MISSISSAUGA, ONT. — Liberal Leader Justin Trudeau took aim at conservative premiers Friday, dangling $1 billion for provinces that choose to implement vaccine passport systems and a direct call for Ontario Premier Doug Ford to take the offer.
Only Quebec and British Columbia have moved on vaccine passports at a provincial level, with Quebec implementing them next week and B.C. in mid-September. Manitoba is expected to announce details on a vaccine passport there shortly.
Trudeau thanked B.C. Premier John Horgan and Quebec Premier Francois Legault for their plans, noting strong uptakes in vaccinations after their respective announcements, before setting his sights on Ford.
“Already, Premier Horgan and Premier Legault have stepped up,” Trudeau said during a stop at a restaurant in Mississauga, Ont. “I certainly hope that here in Ontario, Premier Ford steps up, too. It’s time for him to listen to public health officials.”
Across the strip mall parking lot from where Trudeau spoke, a sign hung on a chiropractor’s office labelled the prime minister a “commie” and added, “No passports,” hinting at the protesters who decried the vaccine passport policy when the Liberal leader arrived and departed.
Ontario’s premier has found himself at odds with local public health officials who say they’re considering regional vaccine certificates in the face of Ford’s refusal to implement a provincewide proof-of-vaccination system.
Trudeau has largely avoided campaigning against Ford so far in this election, after the 2019 campaign focused heavily on the premier of Canada’s most populous province.
Ford’s office has also stayed out of the federal election this time.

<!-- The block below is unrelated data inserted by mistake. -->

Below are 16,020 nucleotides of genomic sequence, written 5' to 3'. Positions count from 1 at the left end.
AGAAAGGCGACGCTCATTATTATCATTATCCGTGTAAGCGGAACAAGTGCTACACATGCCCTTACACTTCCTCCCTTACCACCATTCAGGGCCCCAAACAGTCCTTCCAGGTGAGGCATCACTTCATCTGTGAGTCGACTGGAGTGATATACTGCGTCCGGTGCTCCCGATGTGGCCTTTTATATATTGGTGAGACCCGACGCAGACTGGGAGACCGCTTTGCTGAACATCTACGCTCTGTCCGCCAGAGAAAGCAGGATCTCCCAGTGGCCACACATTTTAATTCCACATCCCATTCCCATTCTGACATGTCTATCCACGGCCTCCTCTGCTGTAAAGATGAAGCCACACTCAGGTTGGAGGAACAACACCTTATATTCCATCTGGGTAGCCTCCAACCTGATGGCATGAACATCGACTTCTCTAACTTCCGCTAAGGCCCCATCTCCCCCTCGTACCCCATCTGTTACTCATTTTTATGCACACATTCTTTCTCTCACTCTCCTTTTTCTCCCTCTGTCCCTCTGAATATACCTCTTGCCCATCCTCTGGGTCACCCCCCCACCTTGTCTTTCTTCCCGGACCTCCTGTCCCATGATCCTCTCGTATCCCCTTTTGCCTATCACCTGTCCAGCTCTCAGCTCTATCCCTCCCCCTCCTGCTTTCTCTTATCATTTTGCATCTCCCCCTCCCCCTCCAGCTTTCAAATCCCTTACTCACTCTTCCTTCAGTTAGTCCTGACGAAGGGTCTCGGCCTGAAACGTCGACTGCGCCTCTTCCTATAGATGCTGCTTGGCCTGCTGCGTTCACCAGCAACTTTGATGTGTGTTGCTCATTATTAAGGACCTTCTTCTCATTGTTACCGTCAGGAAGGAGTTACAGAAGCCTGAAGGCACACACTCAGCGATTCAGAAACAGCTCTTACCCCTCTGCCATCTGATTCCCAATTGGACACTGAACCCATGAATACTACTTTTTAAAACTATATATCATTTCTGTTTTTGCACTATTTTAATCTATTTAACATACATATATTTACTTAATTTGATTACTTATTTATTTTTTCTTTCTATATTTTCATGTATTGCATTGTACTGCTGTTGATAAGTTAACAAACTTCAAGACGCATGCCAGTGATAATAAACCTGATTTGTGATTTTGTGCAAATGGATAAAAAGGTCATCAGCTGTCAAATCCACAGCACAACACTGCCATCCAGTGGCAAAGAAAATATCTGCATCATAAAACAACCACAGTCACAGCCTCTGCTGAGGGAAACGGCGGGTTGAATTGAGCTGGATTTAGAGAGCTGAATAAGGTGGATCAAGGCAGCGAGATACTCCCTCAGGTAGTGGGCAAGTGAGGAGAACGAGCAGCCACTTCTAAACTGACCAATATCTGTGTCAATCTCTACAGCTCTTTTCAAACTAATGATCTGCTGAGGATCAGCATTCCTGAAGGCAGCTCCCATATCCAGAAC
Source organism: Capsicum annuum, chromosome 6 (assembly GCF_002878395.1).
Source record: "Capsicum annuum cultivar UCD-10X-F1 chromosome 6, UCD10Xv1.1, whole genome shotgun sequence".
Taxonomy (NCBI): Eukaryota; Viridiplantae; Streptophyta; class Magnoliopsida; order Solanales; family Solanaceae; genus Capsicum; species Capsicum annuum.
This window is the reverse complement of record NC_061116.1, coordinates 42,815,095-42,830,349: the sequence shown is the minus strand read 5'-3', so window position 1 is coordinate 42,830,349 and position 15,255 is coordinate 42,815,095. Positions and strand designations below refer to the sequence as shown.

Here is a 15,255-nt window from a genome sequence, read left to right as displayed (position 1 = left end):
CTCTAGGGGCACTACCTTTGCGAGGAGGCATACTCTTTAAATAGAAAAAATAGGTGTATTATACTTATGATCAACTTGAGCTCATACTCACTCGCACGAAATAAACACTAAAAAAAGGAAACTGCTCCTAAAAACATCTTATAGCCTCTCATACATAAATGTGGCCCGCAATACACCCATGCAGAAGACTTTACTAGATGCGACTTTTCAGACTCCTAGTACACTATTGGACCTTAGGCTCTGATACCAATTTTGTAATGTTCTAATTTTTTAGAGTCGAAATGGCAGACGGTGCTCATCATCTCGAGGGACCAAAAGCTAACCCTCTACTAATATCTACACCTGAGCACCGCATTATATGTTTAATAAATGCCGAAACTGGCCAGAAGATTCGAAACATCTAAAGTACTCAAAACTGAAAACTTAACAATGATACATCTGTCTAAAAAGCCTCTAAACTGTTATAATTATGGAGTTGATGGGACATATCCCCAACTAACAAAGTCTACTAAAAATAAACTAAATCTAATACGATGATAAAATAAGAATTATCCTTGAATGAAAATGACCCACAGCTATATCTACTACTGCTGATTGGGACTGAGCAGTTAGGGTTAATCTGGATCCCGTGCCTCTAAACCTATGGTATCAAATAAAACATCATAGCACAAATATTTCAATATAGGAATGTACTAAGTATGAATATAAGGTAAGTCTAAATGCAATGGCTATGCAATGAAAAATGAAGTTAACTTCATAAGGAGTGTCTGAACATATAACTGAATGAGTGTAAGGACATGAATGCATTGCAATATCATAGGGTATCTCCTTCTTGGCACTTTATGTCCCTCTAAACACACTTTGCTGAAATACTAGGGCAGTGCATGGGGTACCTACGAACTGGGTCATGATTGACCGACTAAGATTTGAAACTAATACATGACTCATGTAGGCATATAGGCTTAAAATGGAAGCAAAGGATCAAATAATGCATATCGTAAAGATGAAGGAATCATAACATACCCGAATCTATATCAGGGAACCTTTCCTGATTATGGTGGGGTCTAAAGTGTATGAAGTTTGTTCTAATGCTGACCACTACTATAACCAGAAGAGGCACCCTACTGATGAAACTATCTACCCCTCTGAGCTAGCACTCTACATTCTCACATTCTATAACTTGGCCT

But polls have suggested the race both nationally and in Ontario is tightening between the Liberals and Conservatives, and strategists said the 2019 plan to go after Ford heavily in Ontario helped the Liberals federally.
Ford spokeswoman Ivana Yelich said in a statement that the provincial government has already outlined “far-ranging mandatory vaccination policies for high-risk settings in the country.” She added that the province will “respond accordingly” to the trajectory of case counts and the more virulent Delta variant.
Trudeau has decided that vaccine mandates can be a key wedge issue against the federal Conservatives, taking shots Friday at Conservative Leader Erin O’Toole in his prepared remarks, trying to contrast the two views.
In particular, Trudeau has gone after O’Toole for not requiring all Conservative candidates to be vaccinated. Trudeau said Friday that not all Liberal candidates are fully vaccinated, but would be soon.
Dr. Katharine Smart, a Yukon pediatrician and president of the Canadian Medical Association, said federal parties shouldn’t be divided on the use of vaccine passports or certificates, saying it “needs to happen from the perspective of science” to combat the pandemic.
It would be helpful for the federal government to step up and offer all provinces passport systems that are already working, she said.
“We’re in an emergency and we’ve got everyone kind of walking their own path here, with tools that we know everyone needs, and they need the same tool,” Smart said. “So why don’t we do it one way properly, that works, and have everyone be consistent?”
Trudeau has previously said Ottawa will enforce vaccinations for federal civil servants and federally regulated industries including airlines and banks.
On Friday, he said that a proof-of-vaccination system for local businesses is the domain of provinces that hold details on the vaccination status of residents.
The proposed funding would be on a per-capita basis and only if provinces back their systems with “an enforceable mandate” to show proof of full vaccination for visiting non-essential businesses.
“I want to remove the barrier that is, ‘Oh, it might be really expensive to do,’ from provinces’ calculations,” Trudeau said, surrounded by journalists, staffers and restaurant workers standing in tight quarters.
Trudeau also promised a re-elected Liberal government would put $100 million toward researching the long-term effects of COVID-19.
This story by The Canadian Press was first published Aug. 27, 2021. With files from Mia Rabson and Holly McKenzie-Sutter